Organ Transplant Stakeholders Pan OPTN for Continued Delays in Lifesaving Reforms to Liver Transplant Waiting List
As announced at today’s meeting of the HHS Advisory Committee on Organ Transplantation, the Organ Procurement and Transplantation Network (OPTN)/United Network for Organ Sharing (UNOS) will fail to meet a self-imposed deadline (June 1, 2017) to adopt reforms to the liver distribution system that would reduce waiting times and save lives.
November 22, 2016
For Immediate Release
Contact: Harriet Melvin, (202) 550-2656, email@example.com
Today, the Coalition for Organ Distribution Equity (CODE) expressed disappointment that OPTN/UNOS will fail to meet a self-imposed deadline of June 1, 2017 to vote on a scientifically-driven proposal that would improve the current system for liver distribution. At today’s meeting of the HHS Advisory Committee on Organ Transplantation, Dr. Melissa Greenwald, Director of the HRSA Division of Transplantation, confirmed that they are setting a new goal to present a final proposal to the OPTN Board in December 2017.
The proposal currently under consideration by OPTN/UNOS is over 22 years in the making. In 1994, Congress reauthorized the National Organ Transplant Act (NOTA), clarifying that its intent “was to ensure patients that no matter who they were, or where they live, they would have a fair chance of receiving a necessary organ transplant.” In 1998, HRSA promulgated a Final Rule implementing NOTA, which highlighted existing geographic disparities and required implementation of policies “that provide organs to those with the greatest medical urgency… wherever they live.” Now, 22 years since reauthorization of NOTA, UNOS has completed a thorough, science-driven process to produce a proposed solution. In brief, the proposal would reduce the number of geographic regions used for organ distribution, which increases the importance of medical need, while retaining some key factors that favor patients located close to donated organs.
“It’s shameful that after years of consideration and countless opportunities for public input, efforts to improve the liver transplant system continue to be stonewalled by opposition who offer little scientific merit for their disapproval,” stated Harriet Melvin, Executive Director of CODE. “The overwhelming consensus among experts is that reforming the distribution system will save hundreds of lives. OPTN/UNOS must continue to move the process forward rather than catering to those who have opposed these improvements in any form.”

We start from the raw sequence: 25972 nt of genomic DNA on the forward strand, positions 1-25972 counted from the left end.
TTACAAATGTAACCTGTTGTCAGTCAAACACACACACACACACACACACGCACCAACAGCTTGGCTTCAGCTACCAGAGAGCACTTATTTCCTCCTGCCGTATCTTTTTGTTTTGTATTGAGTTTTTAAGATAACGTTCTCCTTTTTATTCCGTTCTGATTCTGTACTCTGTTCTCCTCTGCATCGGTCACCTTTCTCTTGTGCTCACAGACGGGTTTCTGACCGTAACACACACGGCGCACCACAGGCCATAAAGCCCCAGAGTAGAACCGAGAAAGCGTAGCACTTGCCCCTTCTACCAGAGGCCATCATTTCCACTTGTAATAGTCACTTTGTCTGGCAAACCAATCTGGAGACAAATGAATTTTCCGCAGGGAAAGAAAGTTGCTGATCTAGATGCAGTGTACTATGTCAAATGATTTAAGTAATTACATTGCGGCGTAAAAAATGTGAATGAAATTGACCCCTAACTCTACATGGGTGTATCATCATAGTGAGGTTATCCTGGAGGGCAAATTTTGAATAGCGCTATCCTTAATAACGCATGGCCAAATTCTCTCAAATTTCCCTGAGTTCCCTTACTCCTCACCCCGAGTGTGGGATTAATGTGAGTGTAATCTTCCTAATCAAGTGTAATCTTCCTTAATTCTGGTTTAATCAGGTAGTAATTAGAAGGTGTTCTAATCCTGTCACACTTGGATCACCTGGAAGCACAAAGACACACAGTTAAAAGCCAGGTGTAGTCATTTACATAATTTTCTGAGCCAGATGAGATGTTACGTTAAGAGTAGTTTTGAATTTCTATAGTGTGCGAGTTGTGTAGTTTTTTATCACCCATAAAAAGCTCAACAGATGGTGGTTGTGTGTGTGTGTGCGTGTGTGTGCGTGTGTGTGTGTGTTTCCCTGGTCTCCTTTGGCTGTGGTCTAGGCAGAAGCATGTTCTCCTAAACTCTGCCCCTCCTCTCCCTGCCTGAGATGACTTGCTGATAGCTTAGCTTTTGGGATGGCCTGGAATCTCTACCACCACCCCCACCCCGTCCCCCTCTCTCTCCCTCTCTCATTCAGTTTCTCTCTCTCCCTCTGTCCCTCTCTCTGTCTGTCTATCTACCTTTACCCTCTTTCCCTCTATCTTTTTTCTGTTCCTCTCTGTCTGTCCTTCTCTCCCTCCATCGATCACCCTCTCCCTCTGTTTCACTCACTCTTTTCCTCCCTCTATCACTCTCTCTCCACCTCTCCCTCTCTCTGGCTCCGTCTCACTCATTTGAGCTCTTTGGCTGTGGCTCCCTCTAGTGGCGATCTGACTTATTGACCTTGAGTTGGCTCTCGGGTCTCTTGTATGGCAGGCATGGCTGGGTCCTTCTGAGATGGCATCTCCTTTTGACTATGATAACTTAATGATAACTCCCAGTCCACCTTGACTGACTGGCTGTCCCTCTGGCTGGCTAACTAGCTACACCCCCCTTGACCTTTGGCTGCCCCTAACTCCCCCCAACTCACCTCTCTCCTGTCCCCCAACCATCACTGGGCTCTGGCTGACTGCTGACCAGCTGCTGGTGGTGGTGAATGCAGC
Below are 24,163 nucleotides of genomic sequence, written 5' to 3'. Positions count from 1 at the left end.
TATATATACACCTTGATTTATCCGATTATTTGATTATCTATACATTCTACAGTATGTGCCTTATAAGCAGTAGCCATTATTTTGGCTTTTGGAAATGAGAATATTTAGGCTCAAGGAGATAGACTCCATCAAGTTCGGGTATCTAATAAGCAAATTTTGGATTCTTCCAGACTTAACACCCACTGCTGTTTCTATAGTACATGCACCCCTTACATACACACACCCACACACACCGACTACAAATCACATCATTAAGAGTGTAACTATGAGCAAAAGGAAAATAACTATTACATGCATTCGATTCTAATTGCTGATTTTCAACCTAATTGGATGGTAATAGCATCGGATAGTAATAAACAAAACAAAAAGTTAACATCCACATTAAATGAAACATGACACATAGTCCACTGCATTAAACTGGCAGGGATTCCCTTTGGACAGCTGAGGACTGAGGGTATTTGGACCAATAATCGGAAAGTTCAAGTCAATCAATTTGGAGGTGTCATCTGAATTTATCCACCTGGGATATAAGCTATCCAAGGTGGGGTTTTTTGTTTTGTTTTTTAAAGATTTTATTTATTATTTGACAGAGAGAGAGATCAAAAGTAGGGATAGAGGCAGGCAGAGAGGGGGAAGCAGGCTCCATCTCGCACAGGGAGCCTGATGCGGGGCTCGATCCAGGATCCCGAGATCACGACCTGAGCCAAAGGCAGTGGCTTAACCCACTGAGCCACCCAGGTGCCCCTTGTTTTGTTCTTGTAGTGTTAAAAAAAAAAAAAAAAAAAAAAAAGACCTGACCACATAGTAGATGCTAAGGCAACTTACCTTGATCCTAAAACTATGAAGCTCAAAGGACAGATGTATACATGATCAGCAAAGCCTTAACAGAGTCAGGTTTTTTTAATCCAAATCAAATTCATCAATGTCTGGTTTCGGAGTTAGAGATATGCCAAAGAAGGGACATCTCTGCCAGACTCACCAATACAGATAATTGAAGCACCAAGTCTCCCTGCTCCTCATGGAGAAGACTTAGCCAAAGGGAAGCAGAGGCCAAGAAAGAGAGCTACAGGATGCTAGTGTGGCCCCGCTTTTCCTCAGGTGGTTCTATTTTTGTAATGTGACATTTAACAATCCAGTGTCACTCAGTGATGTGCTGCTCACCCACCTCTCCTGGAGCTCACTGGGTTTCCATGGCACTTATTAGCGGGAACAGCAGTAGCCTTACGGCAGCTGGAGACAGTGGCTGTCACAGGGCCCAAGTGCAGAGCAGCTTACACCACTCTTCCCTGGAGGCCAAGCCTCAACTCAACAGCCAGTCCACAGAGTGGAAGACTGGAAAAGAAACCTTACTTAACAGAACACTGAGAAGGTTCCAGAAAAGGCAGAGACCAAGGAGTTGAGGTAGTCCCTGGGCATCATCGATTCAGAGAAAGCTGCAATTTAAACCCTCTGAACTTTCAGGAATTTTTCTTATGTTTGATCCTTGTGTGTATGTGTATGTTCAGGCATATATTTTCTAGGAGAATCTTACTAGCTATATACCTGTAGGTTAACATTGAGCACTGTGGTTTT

The OPTN/UNOS proposal to reduce the number of regions used for organ distribution was subject to public comment from August 15 to October 15, and CODE submitted extensive comments which highlighted the merits of the reform proposal. In those comments, CODE directly addresses the concerns of commenters who suggest that the reforms would be a burden to communities which benefit from the current system. “It is unproductive to speak in terms of the proposal rewarding one community over another,” the comment letter explains. “Federal policy dictates that organs for transplant are a resource to be distributed fairly across the entire country. Rather than rewarding one area at the expense of another, we believe this policy seeks to make sure that patients nationwide who are most in need will have a better chance of accessing organs for transplant no matter where they live.”
According to HRSA, stakeholders should expect an updated proposal to be released for public comment in Spring or “more likely” Summer 2017, with the goal of presenting a final proposal to the OPTN Board in December 2017. CODE encourages HRSA and OPTN/UNOS to ensure an expeditious conclusion to their consideration of this proposal, as hundreds of patients’ lives are depending on this long-running process to finally come to conclusion.
The Coalition for Organ Distribution Equity (CODE) is a collection of stakeholders committed to improving patient access to organs for transplant. Consistent with the models examined by the United Network for Organ Sharing (UNOS) in its concept paper titled Redesigning Liver Distribution to Reduce Variation in Access to Liver Transplantation, CODE advances policies that reduce geographic disparities in wait times, patient acuity at the time of transplant, and organ failure-related deaths. Inherent in this endeavor is the need to increase public and policymaker awareness regarding the current process governing organ distribution, its flaws, and how reforms can improve patient outcomes nationwide.